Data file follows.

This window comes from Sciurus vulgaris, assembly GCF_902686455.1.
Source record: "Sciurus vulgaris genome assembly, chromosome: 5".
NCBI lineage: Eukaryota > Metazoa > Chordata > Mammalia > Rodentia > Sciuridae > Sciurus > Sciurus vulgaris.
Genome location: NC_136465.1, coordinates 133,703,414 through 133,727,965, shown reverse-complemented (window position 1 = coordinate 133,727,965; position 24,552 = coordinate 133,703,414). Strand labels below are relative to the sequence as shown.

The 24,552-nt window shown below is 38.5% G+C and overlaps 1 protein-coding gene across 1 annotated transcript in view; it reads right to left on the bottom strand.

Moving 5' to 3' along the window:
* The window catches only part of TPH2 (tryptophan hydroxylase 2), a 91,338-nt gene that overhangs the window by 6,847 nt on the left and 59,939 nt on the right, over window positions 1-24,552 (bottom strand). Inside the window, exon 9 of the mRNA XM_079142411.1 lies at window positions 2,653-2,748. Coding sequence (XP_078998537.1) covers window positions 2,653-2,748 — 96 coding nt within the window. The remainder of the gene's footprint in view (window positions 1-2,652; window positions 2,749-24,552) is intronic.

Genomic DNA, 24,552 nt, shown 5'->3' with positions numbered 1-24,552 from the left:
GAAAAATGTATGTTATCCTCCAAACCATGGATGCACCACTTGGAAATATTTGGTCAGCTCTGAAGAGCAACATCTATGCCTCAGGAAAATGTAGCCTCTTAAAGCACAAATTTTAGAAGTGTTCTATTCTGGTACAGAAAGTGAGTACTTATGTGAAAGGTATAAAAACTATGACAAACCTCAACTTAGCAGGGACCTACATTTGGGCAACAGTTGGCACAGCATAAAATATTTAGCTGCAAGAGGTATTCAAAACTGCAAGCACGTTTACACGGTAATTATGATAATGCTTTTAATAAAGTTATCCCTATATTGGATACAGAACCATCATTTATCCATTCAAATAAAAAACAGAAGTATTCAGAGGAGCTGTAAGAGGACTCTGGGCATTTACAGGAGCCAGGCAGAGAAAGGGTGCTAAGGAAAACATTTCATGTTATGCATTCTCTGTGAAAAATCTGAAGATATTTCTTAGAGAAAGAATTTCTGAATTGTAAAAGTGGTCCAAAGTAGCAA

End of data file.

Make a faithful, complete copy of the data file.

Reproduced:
This window comes from Sciurus vulgaris, assembly GCF_902686455.1.
Source record: "Sciurus vulgaris genome assembly, chromosome: 5".
NCBI lineage: Eukaryota > Metazoa > Chordata > Mammalia > Rodentia > Sciuridae > Sciurus > Sciurus vulgaris.
Genome location: NC_136465.1, coordinates 133,703,414 through 133,727,965, shown reverse-complemented (window position 1 = coordinate 133,727,965; position 24,552 = coordinate 133,703,414). Strand labels below are relative to the sequence as shown.

The 24,552-nt window shown below is 38.5% G+C and overlaps 1 protein-coding gene across 1 annotated transcript in view; it reads right to left on the bottom strand.

Moving 5' to 3' along the window:
* The window catches only part of TPH2 (tryptophan hydroxylase 2), a 91,338-nt gene that overhangs the window by 6,847 nt on the left and 59,939 nt on the right, over window positions 1-24,552 (bottom strand). Inside the window, exon 9 of the mRNA XM_079142411.1 lies at window positions 2,653-2,748. Coding sequence (XP_078998537.1) covers window positions 2,653-2,748 — 96 coding nt within the window. The remainder of the gene's footprint in view (window positions 1-2,652; window positions 2,749-24,552) is intronic.

Genomic DNA, 24,552 nt, shown 5'->3' with positions numbered 1-24,552 from the left:
GAAAAATGTATGTTATCCTCCAAACCATGGATGCACCACTTGGAAATATTTGGTCAGCTCTGAAGAGCAACATCTATGCCTCAGGAAAATGTAGCCTCTTAAAGCACAAATTTTAGAAGTGTTCTATTCTGGTACAGAAAGTGAGTACTTATGTGAAAGGTATAAAAACTATGACAAACCTCAACTTAGCAGGGACCTACATTTGGGCAACAGTTGGCACAGCATAAAATATTTAGCTGCAAGAGGTATTCAAAACTGCAAGCACGTTTACACGGTAATTATGATAATGCTTTTAATAAAGTTATCCCTATATTGGATACAGAACCATCATTTATCCATTCAAATAAAAAACAGAAGTATTCAGAGGAGCTGTAAGAGGACTCTGGGCATTTACAGGAGCCAGGCAGAGAAAGGGTGCTAAGGAAAACATTTCATGTTATGCATTCTCTGTGAAAAATCTGAAGATATTTCTTAGAGAAAGAATTTCTGAATTGTAAAAGTGGTCCAAAGTAGCAA